From: Horse Channel
By Toni McAllister
If you suspect that laminitis (or founder, as it is known in layman’s terms) is to blame for your horse’s sudden lameness, call your veterinarian immediately. Then, follow this first-aid protocol while waiting for the vet’s arrival. As you administer the first aid, note your findings so you can report them to your vet:
1. Think back on your horse’s recent health history. Has he been suffering from any illness, including fever, colic, disease or injury? These factors can predispose a horse to laminitis. If your horse has a history of laminitis, then you already know he’s a high-risk candidate for the disease.
2. Has your horse had a recent diet change, or has he indulged in something that’s normally off-limits or carefully rationed, such as grain or other sweet feed? Too many carbohydrates (sugars) at one sitting are a trigger factor in some laminitis cases. Another factor: pasture grass. Spring and fall pastures contain higher levels of fructans (sugars), and are the culprits in many laminitis cases.
3. Pay attention to your horse’s demeanor. Does he seem worried? Look at his stance. Is he trying to shift weight off of both front feet, or maybe a particular limb? If so, he’s in pain.
4. Look at your horse’s hooves. Are there any defects—any wounds or draining tracts around the heels or coronary bands? Draining tracts can indicate an abscess, and an abscess often goes hand-in-hand with laminitis. Are his hooves worn down extensively? A barefoot horse worked on hard surfaces over a long period of time can suffer dangerous wear and tear that predisposes him to “road founder” (another layman’s term for laminitis).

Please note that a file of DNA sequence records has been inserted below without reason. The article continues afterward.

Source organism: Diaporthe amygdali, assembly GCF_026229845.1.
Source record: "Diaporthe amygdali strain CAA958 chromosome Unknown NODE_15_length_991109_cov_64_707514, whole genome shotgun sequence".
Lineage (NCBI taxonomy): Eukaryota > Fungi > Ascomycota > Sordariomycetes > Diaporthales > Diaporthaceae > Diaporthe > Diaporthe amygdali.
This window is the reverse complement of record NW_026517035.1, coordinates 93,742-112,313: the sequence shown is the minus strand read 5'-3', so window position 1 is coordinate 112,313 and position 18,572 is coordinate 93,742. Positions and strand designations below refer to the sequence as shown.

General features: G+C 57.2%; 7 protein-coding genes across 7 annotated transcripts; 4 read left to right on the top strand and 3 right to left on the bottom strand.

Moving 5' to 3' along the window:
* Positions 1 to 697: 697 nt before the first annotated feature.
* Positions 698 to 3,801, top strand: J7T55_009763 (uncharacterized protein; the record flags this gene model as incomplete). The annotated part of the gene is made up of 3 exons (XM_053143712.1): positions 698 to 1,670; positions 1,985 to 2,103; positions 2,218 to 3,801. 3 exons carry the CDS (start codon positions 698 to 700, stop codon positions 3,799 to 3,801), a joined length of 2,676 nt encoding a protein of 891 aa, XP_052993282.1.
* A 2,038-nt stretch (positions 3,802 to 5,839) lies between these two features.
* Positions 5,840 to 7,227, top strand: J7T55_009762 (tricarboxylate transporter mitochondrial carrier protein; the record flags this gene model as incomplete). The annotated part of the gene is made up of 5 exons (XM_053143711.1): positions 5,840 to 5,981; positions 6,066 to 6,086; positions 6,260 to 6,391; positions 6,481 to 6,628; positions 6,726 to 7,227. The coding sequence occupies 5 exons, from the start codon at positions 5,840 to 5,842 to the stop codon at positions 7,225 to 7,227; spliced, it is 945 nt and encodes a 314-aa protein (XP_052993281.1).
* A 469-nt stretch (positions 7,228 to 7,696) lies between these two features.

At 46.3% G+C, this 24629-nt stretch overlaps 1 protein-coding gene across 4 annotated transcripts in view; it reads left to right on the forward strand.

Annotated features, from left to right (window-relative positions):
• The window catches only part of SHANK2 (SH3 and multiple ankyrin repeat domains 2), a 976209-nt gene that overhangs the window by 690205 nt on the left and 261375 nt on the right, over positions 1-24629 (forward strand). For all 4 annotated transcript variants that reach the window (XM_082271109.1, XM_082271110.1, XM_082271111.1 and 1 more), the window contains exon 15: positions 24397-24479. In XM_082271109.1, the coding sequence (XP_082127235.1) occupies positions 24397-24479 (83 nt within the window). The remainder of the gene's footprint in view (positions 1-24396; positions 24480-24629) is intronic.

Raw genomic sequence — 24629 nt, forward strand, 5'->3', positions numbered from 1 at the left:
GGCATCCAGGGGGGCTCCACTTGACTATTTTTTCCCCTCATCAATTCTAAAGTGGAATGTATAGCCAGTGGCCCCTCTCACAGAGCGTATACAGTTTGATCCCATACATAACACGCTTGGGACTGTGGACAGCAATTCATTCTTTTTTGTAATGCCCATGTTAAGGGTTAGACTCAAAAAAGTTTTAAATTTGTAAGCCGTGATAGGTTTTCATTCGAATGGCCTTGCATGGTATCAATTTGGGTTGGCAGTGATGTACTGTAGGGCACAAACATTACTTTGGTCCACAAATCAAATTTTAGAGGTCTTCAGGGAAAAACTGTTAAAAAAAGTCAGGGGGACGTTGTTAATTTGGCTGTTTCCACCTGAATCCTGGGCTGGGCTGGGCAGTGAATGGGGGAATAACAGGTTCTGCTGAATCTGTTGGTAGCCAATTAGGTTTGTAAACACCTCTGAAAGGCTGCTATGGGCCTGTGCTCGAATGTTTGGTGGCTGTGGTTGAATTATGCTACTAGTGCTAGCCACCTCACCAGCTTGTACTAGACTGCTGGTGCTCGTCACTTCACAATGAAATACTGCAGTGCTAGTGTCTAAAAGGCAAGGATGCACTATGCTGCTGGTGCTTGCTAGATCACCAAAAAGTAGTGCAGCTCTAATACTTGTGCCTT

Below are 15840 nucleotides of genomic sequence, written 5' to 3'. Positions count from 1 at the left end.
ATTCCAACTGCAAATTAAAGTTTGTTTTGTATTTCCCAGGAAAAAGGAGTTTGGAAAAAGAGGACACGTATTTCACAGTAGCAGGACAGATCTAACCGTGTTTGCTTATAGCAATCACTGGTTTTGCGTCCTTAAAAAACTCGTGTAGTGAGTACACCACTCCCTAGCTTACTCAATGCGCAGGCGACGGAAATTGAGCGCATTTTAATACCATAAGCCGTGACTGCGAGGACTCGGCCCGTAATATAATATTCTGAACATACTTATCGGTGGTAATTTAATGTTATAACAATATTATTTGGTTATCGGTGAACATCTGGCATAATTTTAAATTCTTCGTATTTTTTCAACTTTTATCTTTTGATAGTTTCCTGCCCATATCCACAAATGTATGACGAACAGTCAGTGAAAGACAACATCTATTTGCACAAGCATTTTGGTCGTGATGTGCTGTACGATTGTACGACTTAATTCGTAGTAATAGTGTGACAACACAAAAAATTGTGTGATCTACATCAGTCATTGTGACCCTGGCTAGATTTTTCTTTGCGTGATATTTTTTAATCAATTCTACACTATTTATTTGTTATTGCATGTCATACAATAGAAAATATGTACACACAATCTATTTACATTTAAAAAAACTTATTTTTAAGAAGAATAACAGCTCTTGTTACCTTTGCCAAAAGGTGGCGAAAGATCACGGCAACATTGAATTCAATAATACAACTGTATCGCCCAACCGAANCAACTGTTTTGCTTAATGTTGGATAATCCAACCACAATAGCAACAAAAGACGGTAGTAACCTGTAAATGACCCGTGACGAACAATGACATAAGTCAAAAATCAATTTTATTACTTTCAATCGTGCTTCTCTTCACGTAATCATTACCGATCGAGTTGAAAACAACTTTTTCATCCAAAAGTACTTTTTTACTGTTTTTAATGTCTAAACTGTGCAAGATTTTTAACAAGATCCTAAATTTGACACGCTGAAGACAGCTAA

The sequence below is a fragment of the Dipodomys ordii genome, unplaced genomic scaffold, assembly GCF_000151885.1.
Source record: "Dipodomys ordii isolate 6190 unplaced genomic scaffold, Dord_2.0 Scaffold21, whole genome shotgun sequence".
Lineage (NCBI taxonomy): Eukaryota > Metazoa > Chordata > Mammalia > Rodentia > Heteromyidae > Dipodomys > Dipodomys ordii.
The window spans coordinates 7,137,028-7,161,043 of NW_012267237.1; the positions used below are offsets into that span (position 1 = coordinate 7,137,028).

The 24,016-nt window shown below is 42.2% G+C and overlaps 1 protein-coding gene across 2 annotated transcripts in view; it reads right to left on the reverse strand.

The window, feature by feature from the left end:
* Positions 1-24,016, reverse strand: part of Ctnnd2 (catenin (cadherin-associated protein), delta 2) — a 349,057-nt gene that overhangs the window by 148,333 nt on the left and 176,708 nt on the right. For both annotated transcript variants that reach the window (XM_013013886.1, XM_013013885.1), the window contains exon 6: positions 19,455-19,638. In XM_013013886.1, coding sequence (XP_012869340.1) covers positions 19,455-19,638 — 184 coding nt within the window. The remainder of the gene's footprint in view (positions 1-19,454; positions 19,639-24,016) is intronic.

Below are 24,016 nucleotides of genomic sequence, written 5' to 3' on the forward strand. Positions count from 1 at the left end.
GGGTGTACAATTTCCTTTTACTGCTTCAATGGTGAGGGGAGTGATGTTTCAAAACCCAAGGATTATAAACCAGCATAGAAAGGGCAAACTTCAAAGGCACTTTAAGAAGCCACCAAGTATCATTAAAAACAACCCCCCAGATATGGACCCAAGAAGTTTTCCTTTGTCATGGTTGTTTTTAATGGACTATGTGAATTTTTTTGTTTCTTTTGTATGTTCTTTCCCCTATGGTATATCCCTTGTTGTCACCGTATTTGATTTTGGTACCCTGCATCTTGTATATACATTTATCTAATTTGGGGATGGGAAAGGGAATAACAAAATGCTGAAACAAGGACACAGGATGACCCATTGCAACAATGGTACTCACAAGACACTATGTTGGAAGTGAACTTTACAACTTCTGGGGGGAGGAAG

5. Check for heat and increased digital pulse along all four hooves. To check for heat, palpate each hoof. Does one seem warmer to the touch than the others? To check for an increased digital pulse, feel behind each fetlock. A bounding digital pulse can indicate inflammation and pain associated with laminitis. Keep in mind that laminitis can strike one hoof, or more! Most often, laminitis affects the front feet.
6. Trotting a horse out is a way to evaluate soundness, but if you suspect laminitis wait for your veterinarian to arrive first. Trotting a lame horse—particularly one suffering laminitis–for an extended period can cause further damage. If your horse is suffering a bout of laminitis, he will probably be reluctant to move, but just in case, keep him in a stall or small paddock while waiting for the vet’s arrival.
7. Immerse the affected hoof or lower limb in a tub of ice and water (from just below the knee and down) until your vet arrives. This step in the laminitis first-aid protocol is critical: The cold therapy brings down inflammation inside the hoof and helps slow further damage. For many horses, this step can make the difference in recovery.
8. Don’t medicate your horse unless your vet advises. If your vet is expected to arrive soon, withhold all feed, particularly feed high in sugar (sweet feed, spring or fall pasture grass, et cetera).
Laminitis is a life-threatening disease, and sometimes even the best care doesn’t change an unfortunate outcome. However, with prompt veterinary attention and proper first aid, your horse’s chances at a successful recovery increase immensely.